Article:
Everyone Has an Opinion, But What About the Facts?

There’s two things basically anyone can have today; an opinion and a social media account. On their own, they’re inert, but combine these two epoxies and you have a potentially harmful araldite. That’s not to say that all social media users are exploiting their digital soapbox, but as the saying goes, “the squeaky wheel gets the grease.”


People embellish all the time and usually it’s harmless. The danger comes, however, when people pass off their opinion as fact, thus igniting the fuse on the misinformation bomb.

The day to day examples you see on your own social media feed are probably nothing more than a blur as you scroll by them, but sometimes even the smallest ideas can incubate into large influential movements, and not always for the best.

An example of this can stem from something as simple as an emotion, and one of the most powerful emotional catalysts is hate. “What! Hate on the internet?” you exclaim as you sit up abruptly, causing the potato chip crumbs to jettison from the creases in your shirt. Yes, the internet can be a petri dish for anonymous vitriol, but baseless cruelty is one thing.

When you give your hatred an agenda, that’s when you spawn a movement, but hate is a strong emotion that is usually bred from fear. Fear, particularly of the unknown, can make people say and do some strange things.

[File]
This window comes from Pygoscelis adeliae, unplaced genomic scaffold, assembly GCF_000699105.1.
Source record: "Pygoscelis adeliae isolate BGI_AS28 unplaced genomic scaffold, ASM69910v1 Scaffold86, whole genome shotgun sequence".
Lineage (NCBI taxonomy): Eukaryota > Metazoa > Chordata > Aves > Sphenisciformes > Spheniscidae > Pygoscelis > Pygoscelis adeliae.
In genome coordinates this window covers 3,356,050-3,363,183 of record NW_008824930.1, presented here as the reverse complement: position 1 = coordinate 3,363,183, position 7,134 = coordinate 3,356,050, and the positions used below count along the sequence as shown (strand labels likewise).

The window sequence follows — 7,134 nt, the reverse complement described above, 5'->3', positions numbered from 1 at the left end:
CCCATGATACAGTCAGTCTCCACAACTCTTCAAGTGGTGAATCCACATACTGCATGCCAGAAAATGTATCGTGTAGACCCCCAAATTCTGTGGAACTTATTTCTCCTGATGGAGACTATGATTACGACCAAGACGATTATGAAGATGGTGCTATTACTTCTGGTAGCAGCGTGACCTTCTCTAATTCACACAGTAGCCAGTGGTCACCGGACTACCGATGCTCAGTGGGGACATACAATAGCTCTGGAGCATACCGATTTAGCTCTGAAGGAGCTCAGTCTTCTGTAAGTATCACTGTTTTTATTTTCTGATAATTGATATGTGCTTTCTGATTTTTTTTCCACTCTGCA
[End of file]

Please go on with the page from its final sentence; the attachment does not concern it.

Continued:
Exhibit A: The Reclaim Australia Movement. Reclaim Australia is a prime example of misinformation and opinion trumping fact. And in fairness, I can see how it’s possible that such a movement would have begun from good intentions.

A group of like minded people got together and didn’t like what they saw happening in “their” country and felt threatened. Their way of life was being compromised and they decided to take action against those they viewed as the perpetrators.

Social media provided a wide reaching platform for the rhetoric. The appeal of groups like Reclaim Australia is in the emotion their message carries, not the logic, and this is why their opinion overwhelmingly thrives over fact.

Exhibit B: The Anti-Vaxxers Movement. Once upon a time, a British doctor by the name of Andrew Wakefield claimed to have found a link between the M.M.R. vaccine (measles, mumps, rubella) and autism. Several additional studies later showed that the claims didn’t hold any water, resulting in a retraction from the journal that originally published Dr Wakefield’s paper. A disgraced Wakefield then lost his medical license.

But despite being discredited, the misinformation was perpetuated worldwide. I’m sure many of us can remember a period of time in which you couldn’t scroll through your Facebook feed without coming across an article or picture about the dangers and government cover-ups associated with vaccinating your children, yet we can trace it all back to misinformation that was sparked by the opinion of a discredited doctor.

The dawn of social media gave way to a deluge of misinformation. One of the reasons we see the truth being neglected so much is because an opinion is so easy to have and carries almost no responsibility. Opinions aren’t a new concept, but platforms like social media are amplifiers for them.

It’s difficult to remain absolutely objective about everything, but it’s good practice to try and gather the facts first. In the words of Mark Twain, “Get your facts first, then you can distort them as you please.